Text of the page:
After a bunch of running around and action scenes rendered in the prerequisite orange and teal color filter, "Red Notice" shifts gears to include secret Nazi bunkers and lost rooms so choked with artifacts they would give Indiana Jones a boner. Here, Johnson and Reynolds dress up in a lot of khaki, complete with ubiquitous straps and pouches, and you get the sense that the film wants to now appeal to those who loved the "Uncharted" games, or the Brendan Fraser "Mummy" movie, or, of course, all-things "Indiana Jones." But the set design looks just like that: design. We don't buy for a second that the characters are somewhere real. They might as well be on the set of "Legends of the Hidden Temple." All this begs the question: why the hell did this cost so much money? I suppose the bulk of the cash went to the three big stars leading the film, but it would've been nice if they had set some aside to spend on everything else. 

I don't want to give you the impression that "Red Notice" is some abomination. It's not. It's an utterly harmless movie, and I'm sure the Netflix viewer who likes to throw something on while they spend the entire runtime scrolling through their phone will be fine with what's on display here. There's a loud explosion every few minutes that will have people glance up from their phone long enough to see the three attractive stars mug for the camera. And then the viewer can go back to looking at TikTok.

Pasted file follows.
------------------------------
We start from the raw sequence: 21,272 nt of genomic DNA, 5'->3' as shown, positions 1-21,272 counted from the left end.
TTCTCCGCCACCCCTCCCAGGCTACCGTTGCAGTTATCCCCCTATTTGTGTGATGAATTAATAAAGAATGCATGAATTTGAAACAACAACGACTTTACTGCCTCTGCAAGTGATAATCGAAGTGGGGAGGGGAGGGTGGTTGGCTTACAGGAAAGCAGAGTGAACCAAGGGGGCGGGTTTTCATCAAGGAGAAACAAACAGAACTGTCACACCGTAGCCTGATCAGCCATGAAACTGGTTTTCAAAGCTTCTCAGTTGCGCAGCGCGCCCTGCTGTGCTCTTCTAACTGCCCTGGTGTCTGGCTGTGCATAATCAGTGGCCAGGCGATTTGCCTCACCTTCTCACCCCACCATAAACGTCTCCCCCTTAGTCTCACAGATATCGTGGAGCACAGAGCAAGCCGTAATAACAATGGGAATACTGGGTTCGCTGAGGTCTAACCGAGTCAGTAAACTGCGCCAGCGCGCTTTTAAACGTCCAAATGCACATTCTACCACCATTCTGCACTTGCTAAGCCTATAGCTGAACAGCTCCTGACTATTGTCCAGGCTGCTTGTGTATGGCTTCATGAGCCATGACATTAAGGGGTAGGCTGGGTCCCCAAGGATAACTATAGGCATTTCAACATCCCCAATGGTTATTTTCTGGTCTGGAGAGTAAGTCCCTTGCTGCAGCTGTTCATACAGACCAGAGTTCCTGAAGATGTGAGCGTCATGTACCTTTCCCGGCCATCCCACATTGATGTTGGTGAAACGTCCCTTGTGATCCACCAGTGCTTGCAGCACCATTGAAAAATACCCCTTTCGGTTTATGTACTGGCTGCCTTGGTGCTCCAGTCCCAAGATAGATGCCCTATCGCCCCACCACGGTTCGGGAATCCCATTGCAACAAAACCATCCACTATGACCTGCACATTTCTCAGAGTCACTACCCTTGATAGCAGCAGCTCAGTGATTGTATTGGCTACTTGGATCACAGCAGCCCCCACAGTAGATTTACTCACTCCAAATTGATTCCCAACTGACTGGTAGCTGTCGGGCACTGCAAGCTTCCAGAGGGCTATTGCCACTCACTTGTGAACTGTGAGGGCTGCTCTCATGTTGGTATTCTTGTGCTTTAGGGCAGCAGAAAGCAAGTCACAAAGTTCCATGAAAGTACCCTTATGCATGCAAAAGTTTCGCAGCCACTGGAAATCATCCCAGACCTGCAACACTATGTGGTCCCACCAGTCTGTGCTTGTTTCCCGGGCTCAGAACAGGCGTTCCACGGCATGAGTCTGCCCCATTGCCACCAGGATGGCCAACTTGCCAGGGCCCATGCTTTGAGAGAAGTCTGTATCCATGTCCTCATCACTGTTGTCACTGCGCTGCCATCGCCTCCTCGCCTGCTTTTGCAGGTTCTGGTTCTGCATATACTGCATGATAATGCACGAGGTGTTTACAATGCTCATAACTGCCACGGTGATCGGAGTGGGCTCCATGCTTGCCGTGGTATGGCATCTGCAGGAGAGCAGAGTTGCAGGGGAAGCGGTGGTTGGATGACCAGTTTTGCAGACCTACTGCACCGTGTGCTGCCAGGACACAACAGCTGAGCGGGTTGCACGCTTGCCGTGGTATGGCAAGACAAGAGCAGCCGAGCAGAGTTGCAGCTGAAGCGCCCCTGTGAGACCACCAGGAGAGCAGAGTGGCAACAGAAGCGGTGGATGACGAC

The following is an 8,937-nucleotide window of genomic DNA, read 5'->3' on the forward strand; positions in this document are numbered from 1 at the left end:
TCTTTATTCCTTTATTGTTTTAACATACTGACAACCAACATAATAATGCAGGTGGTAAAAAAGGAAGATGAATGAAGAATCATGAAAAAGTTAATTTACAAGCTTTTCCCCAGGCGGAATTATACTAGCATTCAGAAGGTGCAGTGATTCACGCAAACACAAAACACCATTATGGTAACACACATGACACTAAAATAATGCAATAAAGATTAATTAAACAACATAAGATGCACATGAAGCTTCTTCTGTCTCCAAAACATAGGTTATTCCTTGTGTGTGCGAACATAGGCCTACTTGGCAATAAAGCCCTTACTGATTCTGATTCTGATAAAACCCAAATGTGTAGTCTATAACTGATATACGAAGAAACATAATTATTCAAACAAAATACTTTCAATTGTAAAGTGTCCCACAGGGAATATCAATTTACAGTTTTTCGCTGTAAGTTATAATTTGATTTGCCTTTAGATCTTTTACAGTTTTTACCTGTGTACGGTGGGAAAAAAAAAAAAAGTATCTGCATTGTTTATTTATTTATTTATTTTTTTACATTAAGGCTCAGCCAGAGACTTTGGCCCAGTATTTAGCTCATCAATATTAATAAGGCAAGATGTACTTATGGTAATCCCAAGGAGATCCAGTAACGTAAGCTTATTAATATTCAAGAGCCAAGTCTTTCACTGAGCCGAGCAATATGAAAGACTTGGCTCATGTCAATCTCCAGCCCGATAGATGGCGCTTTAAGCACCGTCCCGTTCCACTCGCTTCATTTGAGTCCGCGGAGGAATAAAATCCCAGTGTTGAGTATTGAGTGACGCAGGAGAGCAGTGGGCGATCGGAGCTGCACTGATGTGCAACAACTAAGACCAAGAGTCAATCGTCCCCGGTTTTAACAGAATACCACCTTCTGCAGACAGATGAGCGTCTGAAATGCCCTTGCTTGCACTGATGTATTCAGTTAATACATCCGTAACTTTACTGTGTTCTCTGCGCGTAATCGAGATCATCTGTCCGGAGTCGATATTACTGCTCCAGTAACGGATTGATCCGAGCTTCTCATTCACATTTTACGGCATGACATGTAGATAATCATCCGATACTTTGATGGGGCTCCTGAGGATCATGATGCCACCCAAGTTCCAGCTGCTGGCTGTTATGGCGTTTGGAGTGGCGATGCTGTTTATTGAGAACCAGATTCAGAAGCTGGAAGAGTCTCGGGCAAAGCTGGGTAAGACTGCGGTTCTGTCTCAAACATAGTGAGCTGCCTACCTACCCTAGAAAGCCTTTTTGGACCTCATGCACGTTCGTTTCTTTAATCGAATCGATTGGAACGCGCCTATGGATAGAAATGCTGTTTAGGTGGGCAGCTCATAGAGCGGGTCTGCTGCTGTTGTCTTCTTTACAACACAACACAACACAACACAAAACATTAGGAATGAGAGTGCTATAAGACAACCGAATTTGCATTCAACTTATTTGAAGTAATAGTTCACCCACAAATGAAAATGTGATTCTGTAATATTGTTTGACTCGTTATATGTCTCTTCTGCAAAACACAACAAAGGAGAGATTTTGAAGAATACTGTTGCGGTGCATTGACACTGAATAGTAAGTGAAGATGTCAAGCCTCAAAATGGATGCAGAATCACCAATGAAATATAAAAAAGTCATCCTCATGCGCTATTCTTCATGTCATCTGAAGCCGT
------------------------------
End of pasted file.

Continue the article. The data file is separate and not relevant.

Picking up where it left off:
So, yes, there are worse movies than this, and there's an occasional spot of fun here and there. Chris Diamantopoulos, as the film's rather ho-hum villain, is having a blast using an utterly goofy voice, and you get the impression that he's the only actor here who knows how stupid this all is, and running with it. And I will admit there's a "Jurassic Park" joke that made me laugh. But just because "Red Notice" isn't atrocious doesn't mean we should let it off the hook. Netflix loves to burn money, and they love to draw in exciting filmmakers and actors to create original projects. That's commendable. But it would be nice if they started being a bit more discerning. Rather than worry about the quantity of their content, why not spend more time on the quality? And while "Red Notice" may not be unwatchable, by the time the film ends with a deliberate sequel set-up, I was so turned off by the mercenary nature of it all that I was left with a bad taste in my mouth. Whenever Netflix gets around to "Red Notice 2," it would behoove them to spend some of those boffo budget bucks on something better than this. 

/Film Rating: 4 out of 10